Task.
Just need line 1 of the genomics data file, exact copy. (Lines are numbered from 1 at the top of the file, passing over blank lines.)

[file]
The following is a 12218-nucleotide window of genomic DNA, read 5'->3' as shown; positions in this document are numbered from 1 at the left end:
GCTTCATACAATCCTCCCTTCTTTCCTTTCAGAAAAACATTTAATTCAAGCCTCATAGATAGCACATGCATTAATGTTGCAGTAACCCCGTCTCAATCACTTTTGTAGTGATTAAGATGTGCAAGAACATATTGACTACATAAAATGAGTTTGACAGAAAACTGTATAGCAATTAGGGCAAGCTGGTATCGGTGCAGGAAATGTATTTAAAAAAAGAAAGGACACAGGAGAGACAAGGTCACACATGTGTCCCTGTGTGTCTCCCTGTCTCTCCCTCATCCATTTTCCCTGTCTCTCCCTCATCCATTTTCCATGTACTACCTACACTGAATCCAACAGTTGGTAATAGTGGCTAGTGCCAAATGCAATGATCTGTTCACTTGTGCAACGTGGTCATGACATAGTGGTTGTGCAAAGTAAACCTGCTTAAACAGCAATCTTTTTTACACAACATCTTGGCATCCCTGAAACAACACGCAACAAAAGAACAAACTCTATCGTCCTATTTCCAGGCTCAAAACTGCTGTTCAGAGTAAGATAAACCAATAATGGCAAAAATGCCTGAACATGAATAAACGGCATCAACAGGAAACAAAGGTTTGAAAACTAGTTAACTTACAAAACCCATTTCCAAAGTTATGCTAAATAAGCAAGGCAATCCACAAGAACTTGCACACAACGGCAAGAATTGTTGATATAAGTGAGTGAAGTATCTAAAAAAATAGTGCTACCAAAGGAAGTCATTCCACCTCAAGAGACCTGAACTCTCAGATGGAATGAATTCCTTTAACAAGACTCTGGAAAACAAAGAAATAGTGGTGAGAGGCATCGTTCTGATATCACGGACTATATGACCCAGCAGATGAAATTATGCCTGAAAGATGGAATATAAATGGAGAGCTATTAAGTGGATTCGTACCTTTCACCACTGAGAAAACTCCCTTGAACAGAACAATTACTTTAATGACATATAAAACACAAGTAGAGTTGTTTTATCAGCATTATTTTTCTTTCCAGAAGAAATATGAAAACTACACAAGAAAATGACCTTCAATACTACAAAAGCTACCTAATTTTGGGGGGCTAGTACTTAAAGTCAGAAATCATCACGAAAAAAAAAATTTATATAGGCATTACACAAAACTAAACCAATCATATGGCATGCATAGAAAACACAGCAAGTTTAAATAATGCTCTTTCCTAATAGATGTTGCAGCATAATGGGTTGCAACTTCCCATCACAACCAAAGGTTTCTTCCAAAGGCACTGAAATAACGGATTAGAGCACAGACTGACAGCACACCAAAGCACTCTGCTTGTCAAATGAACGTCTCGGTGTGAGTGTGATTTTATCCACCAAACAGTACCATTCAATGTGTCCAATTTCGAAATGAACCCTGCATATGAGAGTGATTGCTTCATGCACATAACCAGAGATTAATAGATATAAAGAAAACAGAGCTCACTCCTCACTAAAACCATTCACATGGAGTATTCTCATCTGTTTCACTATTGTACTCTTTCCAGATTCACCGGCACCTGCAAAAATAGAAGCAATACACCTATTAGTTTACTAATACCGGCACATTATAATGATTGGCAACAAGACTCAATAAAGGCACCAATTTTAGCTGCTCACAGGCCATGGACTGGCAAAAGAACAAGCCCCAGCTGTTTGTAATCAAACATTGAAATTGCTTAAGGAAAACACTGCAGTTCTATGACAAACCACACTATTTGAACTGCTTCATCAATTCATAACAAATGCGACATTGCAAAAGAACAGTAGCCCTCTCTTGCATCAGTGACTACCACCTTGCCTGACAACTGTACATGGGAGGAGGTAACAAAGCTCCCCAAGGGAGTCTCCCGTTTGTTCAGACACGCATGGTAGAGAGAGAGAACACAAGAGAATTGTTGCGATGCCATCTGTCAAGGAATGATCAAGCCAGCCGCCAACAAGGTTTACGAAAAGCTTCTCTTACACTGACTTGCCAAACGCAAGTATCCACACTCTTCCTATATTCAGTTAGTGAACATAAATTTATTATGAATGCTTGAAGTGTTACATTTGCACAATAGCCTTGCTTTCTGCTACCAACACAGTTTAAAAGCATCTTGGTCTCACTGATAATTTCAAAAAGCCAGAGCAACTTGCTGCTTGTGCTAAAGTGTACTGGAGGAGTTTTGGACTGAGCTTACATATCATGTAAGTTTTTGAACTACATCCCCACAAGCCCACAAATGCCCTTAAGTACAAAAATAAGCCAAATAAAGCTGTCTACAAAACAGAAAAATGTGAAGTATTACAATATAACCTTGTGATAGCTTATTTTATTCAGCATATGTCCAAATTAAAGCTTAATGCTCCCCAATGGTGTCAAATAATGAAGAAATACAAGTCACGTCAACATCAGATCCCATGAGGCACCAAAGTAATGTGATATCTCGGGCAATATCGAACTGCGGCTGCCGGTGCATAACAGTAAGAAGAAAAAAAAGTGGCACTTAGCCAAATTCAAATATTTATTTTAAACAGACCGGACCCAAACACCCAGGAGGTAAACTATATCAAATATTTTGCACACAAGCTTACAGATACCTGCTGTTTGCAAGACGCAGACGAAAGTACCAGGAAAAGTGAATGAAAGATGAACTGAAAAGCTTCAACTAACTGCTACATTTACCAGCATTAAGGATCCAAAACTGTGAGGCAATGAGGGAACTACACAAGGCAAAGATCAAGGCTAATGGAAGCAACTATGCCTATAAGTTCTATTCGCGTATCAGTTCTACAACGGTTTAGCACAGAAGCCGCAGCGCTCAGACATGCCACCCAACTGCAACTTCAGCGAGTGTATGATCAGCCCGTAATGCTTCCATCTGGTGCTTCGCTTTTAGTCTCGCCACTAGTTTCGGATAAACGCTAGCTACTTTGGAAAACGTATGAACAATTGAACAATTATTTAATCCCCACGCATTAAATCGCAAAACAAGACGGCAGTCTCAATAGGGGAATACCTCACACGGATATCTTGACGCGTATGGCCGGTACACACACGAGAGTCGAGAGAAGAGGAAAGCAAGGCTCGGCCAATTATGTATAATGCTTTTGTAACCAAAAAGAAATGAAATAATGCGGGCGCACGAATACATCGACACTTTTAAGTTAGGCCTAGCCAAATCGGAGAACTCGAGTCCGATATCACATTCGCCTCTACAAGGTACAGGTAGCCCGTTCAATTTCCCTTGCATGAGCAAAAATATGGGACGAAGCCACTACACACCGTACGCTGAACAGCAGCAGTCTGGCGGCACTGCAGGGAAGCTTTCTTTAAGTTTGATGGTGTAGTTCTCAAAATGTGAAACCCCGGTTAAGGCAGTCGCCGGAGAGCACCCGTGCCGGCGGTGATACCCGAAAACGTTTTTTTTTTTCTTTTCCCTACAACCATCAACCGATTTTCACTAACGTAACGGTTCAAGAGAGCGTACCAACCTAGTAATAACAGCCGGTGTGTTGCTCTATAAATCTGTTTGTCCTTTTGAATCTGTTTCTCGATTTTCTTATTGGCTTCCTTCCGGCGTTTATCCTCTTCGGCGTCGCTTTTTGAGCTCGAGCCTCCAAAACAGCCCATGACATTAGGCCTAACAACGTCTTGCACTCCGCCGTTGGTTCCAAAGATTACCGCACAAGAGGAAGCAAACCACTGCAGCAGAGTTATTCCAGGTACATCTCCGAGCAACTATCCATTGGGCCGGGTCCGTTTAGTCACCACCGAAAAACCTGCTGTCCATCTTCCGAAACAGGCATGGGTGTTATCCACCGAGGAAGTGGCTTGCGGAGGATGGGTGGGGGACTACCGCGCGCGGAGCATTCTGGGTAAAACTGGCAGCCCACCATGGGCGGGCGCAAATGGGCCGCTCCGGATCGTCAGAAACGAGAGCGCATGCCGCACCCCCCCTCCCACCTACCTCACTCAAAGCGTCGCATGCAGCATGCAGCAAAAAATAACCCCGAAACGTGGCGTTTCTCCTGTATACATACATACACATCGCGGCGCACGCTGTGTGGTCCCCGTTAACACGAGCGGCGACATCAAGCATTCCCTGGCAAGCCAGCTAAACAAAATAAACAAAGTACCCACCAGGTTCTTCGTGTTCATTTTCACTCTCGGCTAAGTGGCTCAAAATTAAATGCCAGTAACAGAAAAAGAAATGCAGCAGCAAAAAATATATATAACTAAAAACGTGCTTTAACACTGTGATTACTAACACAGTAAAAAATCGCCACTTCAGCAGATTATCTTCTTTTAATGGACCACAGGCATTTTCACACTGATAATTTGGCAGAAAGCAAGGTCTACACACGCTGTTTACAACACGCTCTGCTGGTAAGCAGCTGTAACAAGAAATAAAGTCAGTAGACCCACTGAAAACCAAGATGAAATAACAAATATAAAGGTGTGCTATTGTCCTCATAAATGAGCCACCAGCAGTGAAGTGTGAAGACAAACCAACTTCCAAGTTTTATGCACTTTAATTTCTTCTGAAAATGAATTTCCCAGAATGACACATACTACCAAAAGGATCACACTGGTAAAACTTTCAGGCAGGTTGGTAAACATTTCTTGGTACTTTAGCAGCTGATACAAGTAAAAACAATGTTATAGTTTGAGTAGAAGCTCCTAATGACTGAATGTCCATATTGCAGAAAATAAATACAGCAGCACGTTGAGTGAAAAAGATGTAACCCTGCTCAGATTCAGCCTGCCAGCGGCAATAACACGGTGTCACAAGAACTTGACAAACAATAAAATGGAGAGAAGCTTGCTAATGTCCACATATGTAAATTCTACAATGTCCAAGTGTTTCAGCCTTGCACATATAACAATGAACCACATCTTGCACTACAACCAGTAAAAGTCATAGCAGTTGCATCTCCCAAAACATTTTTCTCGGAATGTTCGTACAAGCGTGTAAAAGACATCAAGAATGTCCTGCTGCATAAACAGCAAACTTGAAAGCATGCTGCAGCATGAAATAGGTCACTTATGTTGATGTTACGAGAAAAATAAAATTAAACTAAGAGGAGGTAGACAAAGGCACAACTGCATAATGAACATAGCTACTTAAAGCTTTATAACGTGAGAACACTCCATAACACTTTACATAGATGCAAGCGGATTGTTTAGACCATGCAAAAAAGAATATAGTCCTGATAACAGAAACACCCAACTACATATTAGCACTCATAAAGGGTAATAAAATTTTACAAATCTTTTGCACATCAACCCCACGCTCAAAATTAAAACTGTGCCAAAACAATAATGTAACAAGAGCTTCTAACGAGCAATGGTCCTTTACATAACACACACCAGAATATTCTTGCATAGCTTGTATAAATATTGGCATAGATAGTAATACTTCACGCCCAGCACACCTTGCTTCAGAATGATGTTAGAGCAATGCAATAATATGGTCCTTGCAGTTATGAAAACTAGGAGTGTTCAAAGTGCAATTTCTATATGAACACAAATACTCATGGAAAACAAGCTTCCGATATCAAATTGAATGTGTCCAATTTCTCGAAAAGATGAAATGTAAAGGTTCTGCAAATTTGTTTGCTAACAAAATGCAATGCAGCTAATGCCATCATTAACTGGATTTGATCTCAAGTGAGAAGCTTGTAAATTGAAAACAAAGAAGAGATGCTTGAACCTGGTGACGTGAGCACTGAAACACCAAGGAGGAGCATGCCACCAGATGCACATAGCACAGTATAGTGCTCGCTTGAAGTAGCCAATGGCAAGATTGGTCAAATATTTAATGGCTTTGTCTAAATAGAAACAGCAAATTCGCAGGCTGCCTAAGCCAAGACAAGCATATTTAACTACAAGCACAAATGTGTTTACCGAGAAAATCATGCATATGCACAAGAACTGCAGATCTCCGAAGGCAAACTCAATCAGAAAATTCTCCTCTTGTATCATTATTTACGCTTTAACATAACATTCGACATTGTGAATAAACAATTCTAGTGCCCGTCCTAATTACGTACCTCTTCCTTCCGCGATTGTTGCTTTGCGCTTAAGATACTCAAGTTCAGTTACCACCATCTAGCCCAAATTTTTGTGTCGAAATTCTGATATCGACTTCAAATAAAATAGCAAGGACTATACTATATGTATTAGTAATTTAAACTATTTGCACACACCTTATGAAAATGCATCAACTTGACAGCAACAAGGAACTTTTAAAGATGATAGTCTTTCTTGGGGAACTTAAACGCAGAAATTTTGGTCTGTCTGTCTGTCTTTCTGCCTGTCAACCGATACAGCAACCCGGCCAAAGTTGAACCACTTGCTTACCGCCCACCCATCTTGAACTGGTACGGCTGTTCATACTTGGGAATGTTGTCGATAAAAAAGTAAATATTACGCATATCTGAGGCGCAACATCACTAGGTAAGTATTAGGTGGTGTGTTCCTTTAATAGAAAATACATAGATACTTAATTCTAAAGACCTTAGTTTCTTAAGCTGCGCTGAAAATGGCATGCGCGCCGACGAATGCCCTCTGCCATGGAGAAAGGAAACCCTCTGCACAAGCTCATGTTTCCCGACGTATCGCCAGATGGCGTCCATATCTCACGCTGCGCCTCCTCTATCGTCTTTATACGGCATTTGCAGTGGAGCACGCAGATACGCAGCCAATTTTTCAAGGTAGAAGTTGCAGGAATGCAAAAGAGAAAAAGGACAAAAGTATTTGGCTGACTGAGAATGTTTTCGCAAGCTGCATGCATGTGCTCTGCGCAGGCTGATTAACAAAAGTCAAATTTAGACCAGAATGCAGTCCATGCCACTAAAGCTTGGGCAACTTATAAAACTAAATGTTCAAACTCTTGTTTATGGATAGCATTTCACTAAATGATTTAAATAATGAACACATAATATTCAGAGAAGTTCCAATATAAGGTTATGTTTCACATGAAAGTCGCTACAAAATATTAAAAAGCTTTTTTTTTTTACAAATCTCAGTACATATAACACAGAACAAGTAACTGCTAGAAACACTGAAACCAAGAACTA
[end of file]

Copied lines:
The following is a 12218-nucleotide window of genomic DNA, read 5'->3' as shown; positions in this document are numbered from 1 at the left end: